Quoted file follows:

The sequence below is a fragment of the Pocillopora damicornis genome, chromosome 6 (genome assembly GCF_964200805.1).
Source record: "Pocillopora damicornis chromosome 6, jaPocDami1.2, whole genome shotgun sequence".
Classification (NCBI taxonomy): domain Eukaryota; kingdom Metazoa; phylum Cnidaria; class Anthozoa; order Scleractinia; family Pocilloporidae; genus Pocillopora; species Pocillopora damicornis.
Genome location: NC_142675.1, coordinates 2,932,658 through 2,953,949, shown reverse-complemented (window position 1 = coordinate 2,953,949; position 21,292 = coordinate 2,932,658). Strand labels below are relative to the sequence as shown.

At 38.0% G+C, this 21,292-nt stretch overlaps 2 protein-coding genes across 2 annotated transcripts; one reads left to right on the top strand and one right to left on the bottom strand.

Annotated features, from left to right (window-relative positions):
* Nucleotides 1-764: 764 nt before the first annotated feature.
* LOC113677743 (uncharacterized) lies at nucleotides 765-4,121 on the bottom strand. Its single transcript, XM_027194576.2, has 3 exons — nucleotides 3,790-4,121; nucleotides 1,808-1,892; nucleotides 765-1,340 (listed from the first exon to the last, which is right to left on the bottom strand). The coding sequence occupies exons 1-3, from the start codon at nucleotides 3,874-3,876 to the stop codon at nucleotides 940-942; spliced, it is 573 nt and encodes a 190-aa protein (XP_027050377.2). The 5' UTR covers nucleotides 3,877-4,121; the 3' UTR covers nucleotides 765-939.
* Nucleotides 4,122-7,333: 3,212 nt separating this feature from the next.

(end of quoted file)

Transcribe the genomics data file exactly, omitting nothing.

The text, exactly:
The sequence below is a fragment of the Pocillopora damicornis genome, chromosome 6 (genome assembly GCF_964200805.1).
Source record: "Pocillopora damicornis chromosome 6, jaPocDami1.2, whole genome shotgun sequence".
Classification (NCBI taxonomy): domain Eukaryota; kingdom Metazoa; phylum Cnidaria; class Anthozoa; order Scleractinia; family Pocilloporidae; genus Pocillopora; species Pocillopora damicornis.
Genome location: NC_142675.1, coordinates 2,932,658 through 2,953,949, shown reverse-complemented (window position 1 = coordinate 2,953,949; position 21,292 = coordinate 2,932,658). Strand labels below are relative to the sequence as shown.

At 38.0% G+C, this 21,292-nt stretch overlaps 2 protein-coding genes across 2 annotated transcripts; one reads left to right on the top strand and one right to left on the bottom strand.

Annotated features, from left to right (window-relative positions):
* Nucleotides 1-764: 764 nt before the first annotated feature.
* LOC113677743 (uncharacterized) lies at nucleotides 765-4,121 on the bottom strand. Its single transcript, XM_027194576.2, has 3 exons — nucleotides 3,790-4,121; nucleotides 1,808-1,892; nucleotides 765-1,340 (listed from the first exon to the last, which is right to left on the bottom strand). The coding sequence occupies exons 1-3, from the start codon at nucleotides 3,874-3,876 to the stop codon at nucleotides 940-942; spliced, it is 573 nt and encodes a 190-aa protein (XP_027050377.2). The 5' UTR covers nucleotides 3,877-4,121; the 3' UTR covers nucleotides 765-939.
* Nucleotides 4,122-7,333: 3,212 nt separating this feature from the next.